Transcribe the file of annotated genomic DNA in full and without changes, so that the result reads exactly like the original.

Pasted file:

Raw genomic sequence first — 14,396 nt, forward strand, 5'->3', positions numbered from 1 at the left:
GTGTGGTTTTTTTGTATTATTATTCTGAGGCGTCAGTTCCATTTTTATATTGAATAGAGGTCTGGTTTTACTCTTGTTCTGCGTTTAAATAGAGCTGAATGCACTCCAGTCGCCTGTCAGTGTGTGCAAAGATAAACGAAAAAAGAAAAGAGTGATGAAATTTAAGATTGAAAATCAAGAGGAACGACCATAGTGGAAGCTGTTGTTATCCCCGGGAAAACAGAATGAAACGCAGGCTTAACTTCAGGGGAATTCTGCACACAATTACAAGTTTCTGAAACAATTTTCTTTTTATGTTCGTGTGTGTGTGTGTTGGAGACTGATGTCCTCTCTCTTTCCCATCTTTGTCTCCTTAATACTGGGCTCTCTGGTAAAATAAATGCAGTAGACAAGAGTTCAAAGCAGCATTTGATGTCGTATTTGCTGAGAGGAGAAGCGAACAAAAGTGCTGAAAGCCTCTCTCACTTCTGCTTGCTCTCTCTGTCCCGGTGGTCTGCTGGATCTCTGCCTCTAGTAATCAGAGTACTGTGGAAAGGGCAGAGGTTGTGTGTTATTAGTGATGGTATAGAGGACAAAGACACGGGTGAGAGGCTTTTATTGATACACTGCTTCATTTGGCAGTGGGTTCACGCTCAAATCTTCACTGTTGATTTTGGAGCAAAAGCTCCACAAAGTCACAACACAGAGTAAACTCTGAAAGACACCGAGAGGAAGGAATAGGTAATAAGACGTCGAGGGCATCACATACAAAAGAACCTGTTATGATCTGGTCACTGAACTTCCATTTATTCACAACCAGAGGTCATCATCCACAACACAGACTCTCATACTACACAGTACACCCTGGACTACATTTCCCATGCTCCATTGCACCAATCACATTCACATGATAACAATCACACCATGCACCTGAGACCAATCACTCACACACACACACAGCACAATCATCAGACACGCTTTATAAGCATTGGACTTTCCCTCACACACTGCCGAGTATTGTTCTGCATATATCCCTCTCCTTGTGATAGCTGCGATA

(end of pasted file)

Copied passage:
Raw genomic sequence first — 14,396 nt, forward strand, 5'->3', positions numbered from 1 at the left:
GTGTGGTTTTTTTGTATTATTATTCTGAGGCGTCAGTTCCATTTTTATATTGAATAGAGGTCTGGTTTTACTCTTGTTCTGCGTTTAAATAGAGCTGAATGCACTCCAGTCGCCTGTCAGTGTGTGCAAAGATAAACGAAAAAAGAAAAGAGTGATGAAATTTAAGATTGAAAATCAAGAGGAACGACCATAGTGGAAGCTGTTGTTATCCCCGGGAAAACAGAATGAAACGCAGGCTTAACTTCAGGGGAATTCTGCACACAATTACAAGTTTCTGAAACAATTTTCTTTTTATGTTCGTGTGTGTGTGTGTTGGAGACTGATGTCCTCTCTCTTTCCCATCTTTGTCTCCTTAATACTGGGCTCTCTGGTAAAATAAATGCAGTAGACAAGAGTTCAAAGCAGCATTTGATGTCGTATTTGCTGAGAGGAGAAGCGAACAAAAGTGCTGAAAGCCTCTCTCACTTCTGCTTGCTCTCTCTGTCCCGGTGGTCTGCTGGATCTCTGCCTCTAGTAATCAGAGTACTGTGGAAAGGGCAGAGGTTGTGTGTTATTAGTGATGGTATAGAGGACAAAGACACGGGTGAGAGGCTTTTATTGATACACTGCTTCATTTGGCAGTGGGTTCACGCTCAAATCTTCACTGTTGATTTTGGAGCAAAAGCTCCACAAAGTCACAACACAGAGTAAACTCTGAAAGACACCGAGAGGAAGGAATAGGTAATAAGACGTCGAGGGCATCACATACAAAAGAACCTGTTATGATCTGGTCACTGAACTTCCATTTATTCACAACCAGAGGTCATCATCCACAACACAGACTCTCATACTACACAGTACACCCTGGACTACATTTCCCATGCTCCATTGCACCAATCACATTCACATGATAACAATCACACCATGCACCTGAGACCAATCACTCACACACACACACAGCACAATCATCAGACACGCTTTATAAGCATTGGACTTTCCCTCACACACTGCCGAGTATTGTTCTGCATATATCCCTCTCCTTGTGATAGCTGCGATA